Today I went to hospital to see my rheumatology specialist.They say that you can tell you are getting old when the policemen start looking younger. In my case it’s the consultants in hospital. The two I’ve had both look like they should still be at school. I was sorry when the previous one moved on, but they new one seems very good too. I like this new sort of consultant.
The rest of the day wasn’t quite so good, as was eleven minutes late for my appointment, which meant I had to wait to be seen. Really, I was only four minutes late, because I then had to spend seven minutes waiting as the receptionists dealt with patients who both seemed to have long, complicated requirements. I hate being late, but I particularly hate waiting in a queue and becoming even later.
I all started with my decision to use the tram to go to hospital.
We only have two tram lines in Nottingham, so it’s quite a simple system. You go to the tram stop, buy a ticket from the machine and get on he tram. Last time I used one Julia came with me and we had an interesting time on cramped seats looking at the armpit of a Dutch woman. It reminded me why cars, though killing the planet, are still more popular than public transport.
With so little to go wrong I was rather put out when Julia mentioned she wouldn’t be able to come with me this time. As if I am a small child who can’t be trusted to travel alone on a very simple system.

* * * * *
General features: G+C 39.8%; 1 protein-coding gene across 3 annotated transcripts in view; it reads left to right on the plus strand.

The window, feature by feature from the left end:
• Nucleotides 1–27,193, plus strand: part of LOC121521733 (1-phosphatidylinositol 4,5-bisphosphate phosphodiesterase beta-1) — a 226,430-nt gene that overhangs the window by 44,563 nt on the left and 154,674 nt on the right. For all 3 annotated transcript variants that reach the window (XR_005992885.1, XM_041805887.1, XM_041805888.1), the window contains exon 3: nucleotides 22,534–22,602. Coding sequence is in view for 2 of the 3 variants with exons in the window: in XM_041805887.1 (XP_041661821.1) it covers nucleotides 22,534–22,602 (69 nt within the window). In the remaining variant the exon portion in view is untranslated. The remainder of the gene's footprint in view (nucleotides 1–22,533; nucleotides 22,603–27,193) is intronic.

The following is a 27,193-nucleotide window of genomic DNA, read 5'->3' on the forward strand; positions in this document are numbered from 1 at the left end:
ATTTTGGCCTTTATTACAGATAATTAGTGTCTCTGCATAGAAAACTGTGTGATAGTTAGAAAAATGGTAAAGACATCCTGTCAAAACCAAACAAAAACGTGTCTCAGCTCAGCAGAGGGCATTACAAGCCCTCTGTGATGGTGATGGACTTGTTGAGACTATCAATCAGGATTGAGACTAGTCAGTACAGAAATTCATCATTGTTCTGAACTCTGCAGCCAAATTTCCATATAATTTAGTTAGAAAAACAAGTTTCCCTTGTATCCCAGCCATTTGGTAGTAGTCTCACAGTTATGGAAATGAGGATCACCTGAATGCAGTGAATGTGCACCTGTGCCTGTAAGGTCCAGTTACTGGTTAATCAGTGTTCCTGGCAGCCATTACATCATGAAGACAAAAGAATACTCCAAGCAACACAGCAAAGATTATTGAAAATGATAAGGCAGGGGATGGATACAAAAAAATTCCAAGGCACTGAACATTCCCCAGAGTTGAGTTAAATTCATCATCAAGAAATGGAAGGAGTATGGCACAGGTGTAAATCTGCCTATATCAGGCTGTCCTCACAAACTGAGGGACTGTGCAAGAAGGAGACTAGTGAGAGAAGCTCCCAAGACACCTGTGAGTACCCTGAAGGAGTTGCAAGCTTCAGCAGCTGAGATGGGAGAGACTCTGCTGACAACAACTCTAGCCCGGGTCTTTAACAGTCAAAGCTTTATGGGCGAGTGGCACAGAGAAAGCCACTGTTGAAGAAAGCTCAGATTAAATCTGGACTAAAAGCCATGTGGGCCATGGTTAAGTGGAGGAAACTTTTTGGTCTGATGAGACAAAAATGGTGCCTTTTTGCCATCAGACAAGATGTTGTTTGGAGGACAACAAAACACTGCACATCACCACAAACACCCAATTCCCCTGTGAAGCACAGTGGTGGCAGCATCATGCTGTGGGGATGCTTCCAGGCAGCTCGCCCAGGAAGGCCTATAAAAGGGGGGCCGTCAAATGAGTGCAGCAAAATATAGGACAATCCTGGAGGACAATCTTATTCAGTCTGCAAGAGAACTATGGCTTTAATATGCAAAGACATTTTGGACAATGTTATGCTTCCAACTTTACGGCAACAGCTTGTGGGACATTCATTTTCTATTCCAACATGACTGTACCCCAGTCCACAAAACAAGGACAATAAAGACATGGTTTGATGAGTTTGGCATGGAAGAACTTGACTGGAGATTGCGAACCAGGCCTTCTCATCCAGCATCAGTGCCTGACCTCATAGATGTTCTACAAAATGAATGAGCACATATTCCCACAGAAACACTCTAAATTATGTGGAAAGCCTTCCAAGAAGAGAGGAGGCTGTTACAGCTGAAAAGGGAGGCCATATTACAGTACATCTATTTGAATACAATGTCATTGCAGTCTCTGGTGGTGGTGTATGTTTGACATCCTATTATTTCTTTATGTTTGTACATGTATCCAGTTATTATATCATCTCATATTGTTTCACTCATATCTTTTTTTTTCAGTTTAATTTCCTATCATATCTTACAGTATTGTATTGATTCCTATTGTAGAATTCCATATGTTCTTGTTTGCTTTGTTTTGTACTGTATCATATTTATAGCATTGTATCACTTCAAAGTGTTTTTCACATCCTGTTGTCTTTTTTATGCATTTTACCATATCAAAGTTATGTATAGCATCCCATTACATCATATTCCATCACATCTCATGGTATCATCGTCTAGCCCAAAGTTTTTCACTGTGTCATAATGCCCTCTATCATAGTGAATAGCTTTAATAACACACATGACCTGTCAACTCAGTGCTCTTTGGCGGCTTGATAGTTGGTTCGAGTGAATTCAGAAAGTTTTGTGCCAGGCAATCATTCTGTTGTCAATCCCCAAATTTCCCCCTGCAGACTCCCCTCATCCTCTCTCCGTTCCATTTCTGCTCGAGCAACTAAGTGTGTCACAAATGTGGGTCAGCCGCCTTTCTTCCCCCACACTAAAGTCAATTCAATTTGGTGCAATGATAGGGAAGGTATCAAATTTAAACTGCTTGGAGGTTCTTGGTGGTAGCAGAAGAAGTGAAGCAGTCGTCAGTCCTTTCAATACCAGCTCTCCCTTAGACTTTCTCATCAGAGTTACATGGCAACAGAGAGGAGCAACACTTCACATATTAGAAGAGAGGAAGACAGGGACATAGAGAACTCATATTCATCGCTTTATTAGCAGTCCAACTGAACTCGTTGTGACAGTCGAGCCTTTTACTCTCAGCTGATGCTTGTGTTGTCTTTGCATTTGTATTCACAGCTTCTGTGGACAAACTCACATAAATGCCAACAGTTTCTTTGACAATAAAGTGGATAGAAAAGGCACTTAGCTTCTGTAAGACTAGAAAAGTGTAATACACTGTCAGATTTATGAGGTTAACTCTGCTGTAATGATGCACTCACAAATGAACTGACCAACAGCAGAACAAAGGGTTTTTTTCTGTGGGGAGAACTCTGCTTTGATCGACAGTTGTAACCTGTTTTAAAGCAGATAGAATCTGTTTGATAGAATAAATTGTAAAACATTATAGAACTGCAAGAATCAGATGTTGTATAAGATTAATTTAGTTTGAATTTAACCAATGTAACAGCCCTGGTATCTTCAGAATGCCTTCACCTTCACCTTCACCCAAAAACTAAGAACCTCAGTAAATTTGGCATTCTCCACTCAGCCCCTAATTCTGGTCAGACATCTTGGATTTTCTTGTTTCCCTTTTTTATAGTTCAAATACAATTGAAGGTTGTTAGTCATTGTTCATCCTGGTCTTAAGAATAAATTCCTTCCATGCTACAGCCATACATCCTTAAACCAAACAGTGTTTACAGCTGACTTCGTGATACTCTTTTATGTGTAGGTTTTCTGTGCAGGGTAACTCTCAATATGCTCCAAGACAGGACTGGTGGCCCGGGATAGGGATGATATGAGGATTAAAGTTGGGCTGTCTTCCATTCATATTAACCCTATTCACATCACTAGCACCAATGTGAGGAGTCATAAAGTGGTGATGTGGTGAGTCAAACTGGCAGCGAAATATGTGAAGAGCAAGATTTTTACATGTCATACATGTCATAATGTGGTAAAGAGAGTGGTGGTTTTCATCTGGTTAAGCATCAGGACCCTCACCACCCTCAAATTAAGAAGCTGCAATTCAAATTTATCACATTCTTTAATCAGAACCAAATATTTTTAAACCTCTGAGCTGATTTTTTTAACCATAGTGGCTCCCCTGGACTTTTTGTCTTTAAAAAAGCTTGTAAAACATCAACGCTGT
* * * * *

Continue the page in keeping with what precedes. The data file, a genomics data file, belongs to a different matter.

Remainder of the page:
As it turns out, I actually had trouble before I even saw a tram. The ticket machine has a key pad, a couple of places to swipe cards and a screen. I couldn’t get any response. I couldn’t use the coin slot as I’d emptied my pockets of change as I knew it would take a card. It seems that the brightly lit screen with the advert is key to all this. If you tap it, it becomes some sort of space age console for buying tickets. How things have changed over the years. This sort of technology only used to be available on TV sci-fi programmes.
One of the advantages of having sticks, white hair and a confused expression is that complete strangers stop and ask if you need help. There is a bright spot in every event.
So, back to the simple system. I managed to miss the first tram whilst messing about with tickets. It was about ten minutes until the next one. I waited. A tram arrived, on time and accompanied by a flashing message on the platform display, so I boarded. Seconds later started, and a recorded announcement revealed that I was on the wrong one. What are the chances of that? I’m still not sure how it happened.
Fortunately, despite this, and the lack of maps in the carriages, I was able to work things out and get off several stops later where I then waited again and boarded the right tram. I tried ringing to tell them I would be late but couldn’t get through.
Eventually, I was delivered to the tram stop at the hospital, where a walkway gave me access to the Treatment Centre. It’s quite an impressive piece of construction. Sadly, though I come from a nation that features such explorers as Cabot, Cook and Captain Scott, it seems that my ability to undertake long journeys into the unknown does not compare to theirs.
The trip back from hospital, being more crowded, and featuring various assaults on my olefactory system by a liberally applied combination of cosmetics, was an eye-watering exercise in why I want to live in a desert, and further highlighted my lack of fortitude compared to my forbears.
The pictures are thrown in at random. I haven’t been taking many recently. The captions show my lack of organisation in my early days when I didn’t caption every photo.